Sometimes spy novels can be considered a subgenre of mystery. So, this is my hat tip to spy novels, as this trilogy is the best of the best, bar none.
And now we come to the second book on my list that you may not have heard of. And yet I consider it one of the best mysteries ever written.
John Gregory Dunne was just never a household name. He was an accomplished writer, literary critic, and screenwriter. He was also married to Joan Didion, who always seemed to be better known than he was, even though they collaborated on a number of works.
So, he amassed a respectable collection of writings during his career, then in 2003, one night he keeled over dead at the dinner table. Joan wrote a massively popular prize-winning book about her grief over his loss, which I find a bit…ironic.
True Confessions was published in 1977 around the middle of his career. It was made into a very good movie in the early 1980s with Robert De Niro and Robert Duvall. And few people have heard of the movie either. Pity.
I put the blame for this squarely on the shoulders of the publishers, who gave the book a terrible title. There have been a few times over the years that I have recommended this book to someone, and the person thought I was recommending garbage, like the newspaper rags you see in front of you when you’re paying the cashier at the grocery store.
The book is about two brothers, a priest and a detective and some murder and mayhem. Look for the themes of right and wrong, hypocrisy, courage, corruption, graft, and redemption. Read it slowly.
The book was translated from Italian to English in 1983.
Umberto Eco, who died in 2016, was an academic with a broad publishing history. His main area of expertise was semiotics or the study of symbols, however, he was also an expert on history and languages (he spoke several); and so throughout his career he wrote academic texts for universities, fiction novels, and he even wrote children’s books. He was not a sleepyhead.
The Name of the Rose was his debut novel. It’s generally considered a historical mystery, sometimes considered a post-modern mystery, and I just plain consider it the best historical mystery ever written.
The book has sold over 50 million copies, been translated into several languages, and it has also won a bunch of prizes.
So, there is a real murder mystery that takes place in a monastery during the fourteenth century.
In addition to a complex plot, prepare yourself for the following: several subplots, a deep dive into history, church history, medieval history, biblical history, symbols, and Latin, and lots of clues. Everywhere. On every page. Yet, as dense as it is, and despite taking place in a monastery where there isn’t too much cheerful conversation, the book is not all somber. There is some humor in it, too.
It’s a book that you may need to read several times to understand it fully. But it’s worth it.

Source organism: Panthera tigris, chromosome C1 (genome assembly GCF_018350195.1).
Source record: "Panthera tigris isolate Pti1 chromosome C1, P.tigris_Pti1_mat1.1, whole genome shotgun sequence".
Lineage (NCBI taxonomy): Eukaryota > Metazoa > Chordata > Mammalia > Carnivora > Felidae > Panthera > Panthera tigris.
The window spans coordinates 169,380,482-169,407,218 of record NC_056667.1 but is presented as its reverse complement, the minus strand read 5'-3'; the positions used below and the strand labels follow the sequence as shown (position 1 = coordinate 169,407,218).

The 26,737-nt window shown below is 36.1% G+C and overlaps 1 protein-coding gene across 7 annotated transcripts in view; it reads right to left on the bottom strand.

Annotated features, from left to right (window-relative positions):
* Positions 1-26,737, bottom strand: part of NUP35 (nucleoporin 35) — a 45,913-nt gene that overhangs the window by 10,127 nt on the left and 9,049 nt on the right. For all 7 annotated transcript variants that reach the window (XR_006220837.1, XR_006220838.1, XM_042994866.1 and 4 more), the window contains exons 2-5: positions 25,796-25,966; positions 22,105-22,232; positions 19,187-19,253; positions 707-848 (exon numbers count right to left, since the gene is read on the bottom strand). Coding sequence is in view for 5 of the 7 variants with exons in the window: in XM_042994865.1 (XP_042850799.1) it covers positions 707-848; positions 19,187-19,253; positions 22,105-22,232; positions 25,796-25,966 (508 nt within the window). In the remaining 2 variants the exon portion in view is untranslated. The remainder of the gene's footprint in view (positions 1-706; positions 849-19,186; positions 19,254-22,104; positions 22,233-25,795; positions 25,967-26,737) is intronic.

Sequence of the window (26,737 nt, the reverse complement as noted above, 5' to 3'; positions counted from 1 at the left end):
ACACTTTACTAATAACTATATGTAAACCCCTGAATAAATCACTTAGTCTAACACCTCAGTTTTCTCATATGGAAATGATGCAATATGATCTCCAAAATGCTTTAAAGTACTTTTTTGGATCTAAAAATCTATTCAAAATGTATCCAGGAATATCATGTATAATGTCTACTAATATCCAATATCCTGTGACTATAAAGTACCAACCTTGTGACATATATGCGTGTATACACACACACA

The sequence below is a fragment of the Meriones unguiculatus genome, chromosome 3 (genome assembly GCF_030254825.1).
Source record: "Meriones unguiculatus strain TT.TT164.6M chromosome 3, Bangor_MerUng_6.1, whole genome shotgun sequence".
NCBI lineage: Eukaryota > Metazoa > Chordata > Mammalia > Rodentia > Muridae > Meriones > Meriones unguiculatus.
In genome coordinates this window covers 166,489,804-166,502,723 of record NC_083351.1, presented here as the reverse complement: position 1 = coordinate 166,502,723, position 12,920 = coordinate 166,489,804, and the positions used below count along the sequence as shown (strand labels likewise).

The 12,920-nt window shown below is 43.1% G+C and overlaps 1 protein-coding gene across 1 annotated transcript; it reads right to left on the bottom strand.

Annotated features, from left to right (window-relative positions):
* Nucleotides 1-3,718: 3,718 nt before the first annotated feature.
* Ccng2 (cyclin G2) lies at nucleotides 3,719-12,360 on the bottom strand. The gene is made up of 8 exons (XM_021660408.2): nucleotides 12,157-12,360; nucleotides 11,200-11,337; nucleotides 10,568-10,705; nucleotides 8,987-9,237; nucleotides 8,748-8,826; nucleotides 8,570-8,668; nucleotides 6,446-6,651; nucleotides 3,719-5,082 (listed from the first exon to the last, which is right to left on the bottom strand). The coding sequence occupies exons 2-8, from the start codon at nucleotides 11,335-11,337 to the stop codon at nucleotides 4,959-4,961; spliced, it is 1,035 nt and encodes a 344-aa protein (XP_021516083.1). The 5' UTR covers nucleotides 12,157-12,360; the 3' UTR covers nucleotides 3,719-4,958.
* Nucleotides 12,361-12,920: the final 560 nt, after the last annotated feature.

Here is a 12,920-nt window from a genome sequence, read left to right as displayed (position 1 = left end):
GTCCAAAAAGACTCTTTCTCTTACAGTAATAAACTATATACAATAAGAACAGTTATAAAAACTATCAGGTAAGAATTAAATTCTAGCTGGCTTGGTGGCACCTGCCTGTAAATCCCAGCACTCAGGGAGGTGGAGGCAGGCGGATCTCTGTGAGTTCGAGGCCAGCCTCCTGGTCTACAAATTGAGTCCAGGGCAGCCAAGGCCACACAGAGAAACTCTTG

This is the only entry on my list where I have mentioned the same author twice. Cinnamon Skin, written almost 20 years after the first one, The Deep Blue Good-By, is one of the later John D. MacDonald books in the Travis McGee series.
Why is it on this list? Because after reading thousands of mysteries, I think it’s one of the best ever written. In most of the later books of the McGee series, another regular character figures into the mix: Meyer, the retired economist. And this mystery turns on one of Meyer’s relatives.
It’s a lean mystery. There aren’t a lot of Latin clues, and there isn’t a Byzantine plot. But the book is all muscle and sinew. There isn’t one wasted word.
Since the murder involves one of Meyer’s relatives, both McGee and Meyer take it personally, and they are loaded for bear when they try to unravel the mystery.
MacDonald, who died in 1986, had an MBA from Harvard. His knowledge of business and economics was very useful for unraveling shady business deals in his books as well as the character development of Meyer. Meyer may well have been a somewhat fictional version of MacDonald, himself.
Cinnamon Skin is a bit of a mystery/thriller, and you will enjoy every minute of it.
Joseph Wambaugh is a former cop with the LAPD, who rose to Detective Sergeant after 14 years.
While he was on the force, he went back to school and got a master’s degree in literature. In 1974, he published The New Centurions while he was still on the force, but left and became a full-time writer shortly after.
Since then, he has written about a dozen mystery/detective novels, about half a dozen nonfiction crime, and a few screenplays. Many were prize-winning, and several have been made into films.
His work had a substantial influence on detective stories that came after his. Wambaugh introduced the public to the gritty reality of police work, and he started the whole new wave of mystery that had the backdrop of police-work-isn’t-glamorous.
Wambaugh’s books told us what was really going on, and it often wasn’t pretty. He showed the police work that is boring, often thankless, difficult and life-consuming and work that wasn’t so much thrilling as emotionally draining.
We see cops who are depressed or nuts or jaded. And pretty soon, television started creating police series that were like this.